• Frankly, there is no reason that FFX shouldn't run on a GF2 other than showing signs of a poor port. There is nothing substantially amazing about the PS2 hardware in respect to current PC graphics accellerators. Something is obviously wrong with this picture.

      Perhaps there are going to be some substantial enhancements to the game? Judging by the poor quality of the ports of the previous games, I expect little from this one.
  • They seem to make a lot of friends: how many people have exclusivity agreements with Square now? It is getting so it isnt quite so exclusive anymore....
  • This is sad... (Score:5, Interesting)

    by jpt.d (444929) <abfall@rogers. c o m> on Thursday September 26, 2002 @09:52PM (#4341482)
    I sure don't mind it shipping on new computers from Dell, but requiring a nvidia card for certain things? That is rediculous. I use an ATI Radeon (aging one mind you) and would like to see some real compatibility between them!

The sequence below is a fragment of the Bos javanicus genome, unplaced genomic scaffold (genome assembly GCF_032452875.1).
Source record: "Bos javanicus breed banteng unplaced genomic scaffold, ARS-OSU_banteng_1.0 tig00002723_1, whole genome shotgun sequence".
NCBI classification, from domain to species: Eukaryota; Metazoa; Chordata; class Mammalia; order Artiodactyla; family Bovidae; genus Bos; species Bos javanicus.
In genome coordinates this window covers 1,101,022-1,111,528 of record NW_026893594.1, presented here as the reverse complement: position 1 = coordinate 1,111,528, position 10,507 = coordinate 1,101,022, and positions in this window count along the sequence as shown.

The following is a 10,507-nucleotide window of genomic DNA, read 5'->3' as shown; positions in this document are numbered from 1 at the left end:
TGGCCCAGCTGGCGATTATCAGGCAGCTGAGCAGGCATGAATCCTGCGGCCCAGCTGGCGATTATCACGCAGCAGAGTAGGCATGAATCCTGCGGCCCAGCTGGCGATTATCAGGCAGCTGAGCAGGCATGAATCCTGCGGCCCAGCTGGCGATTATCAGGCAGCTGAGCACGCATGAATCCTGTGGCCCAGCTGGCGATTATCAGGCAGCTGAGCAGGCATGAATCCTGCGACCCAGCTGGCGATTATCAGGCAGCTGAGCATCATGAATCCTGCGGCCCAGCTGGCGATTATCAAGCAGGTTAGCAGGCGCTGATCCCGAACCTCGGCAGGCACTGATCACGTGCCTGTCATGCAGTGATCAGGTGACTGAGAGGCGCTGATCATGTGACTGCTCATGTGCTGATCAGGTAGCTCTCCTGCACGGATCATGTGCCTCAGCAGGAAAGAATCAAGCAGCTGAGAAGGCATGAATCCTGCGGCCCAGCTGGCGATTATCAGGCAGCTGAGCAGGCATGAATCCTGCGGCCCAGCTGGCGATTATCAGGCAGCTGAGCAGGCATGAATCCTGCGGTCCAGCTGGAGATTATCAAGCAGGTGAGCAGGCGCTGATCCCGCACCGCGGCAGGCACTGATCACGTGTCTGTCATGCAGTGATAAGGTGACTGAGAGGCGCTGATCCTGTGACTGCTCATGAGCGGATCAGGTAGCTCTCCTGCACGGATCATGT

• 3df/x tried that foolishness. It was just before they died...

    • Re:This is sad... (Score:2, Interesting)

      by Unknown Relic (544714)
      Because there's no article attached to the comments about the GeForce 4 I can't be sure about this, but I would imagine that the nvidia cart would be required for certain visual effects, not game content. I see nothing wrong with nVidia striking a deal with Square to include some fancy visual effects only possible with the GeForce 4. In fact this deal is probably nothing more than nVidia footing the bill for Square to add some spiffy new graphical perks for the cards that support them.

      All this does is gives nVidia a game with which to showcase some of the new features of their new cards, how is this a bad thing? Let's not forget that this game is also going to be released for the PS2, so I find it highly doubtful that anything especially important would need a GeForce 4 to run.
      • The whole point of DirectX and other abstraction layers is so that an nVidia card wouldn't be required for certain effects. A less powerful nVidia card shouldn't have better visual effects than a top ATI card. That was the whole reason that ATI surpassing the OEM minimal performance level was significant. Real competition should be allowed to compete, not be retrained my corporate politics and back room dealings.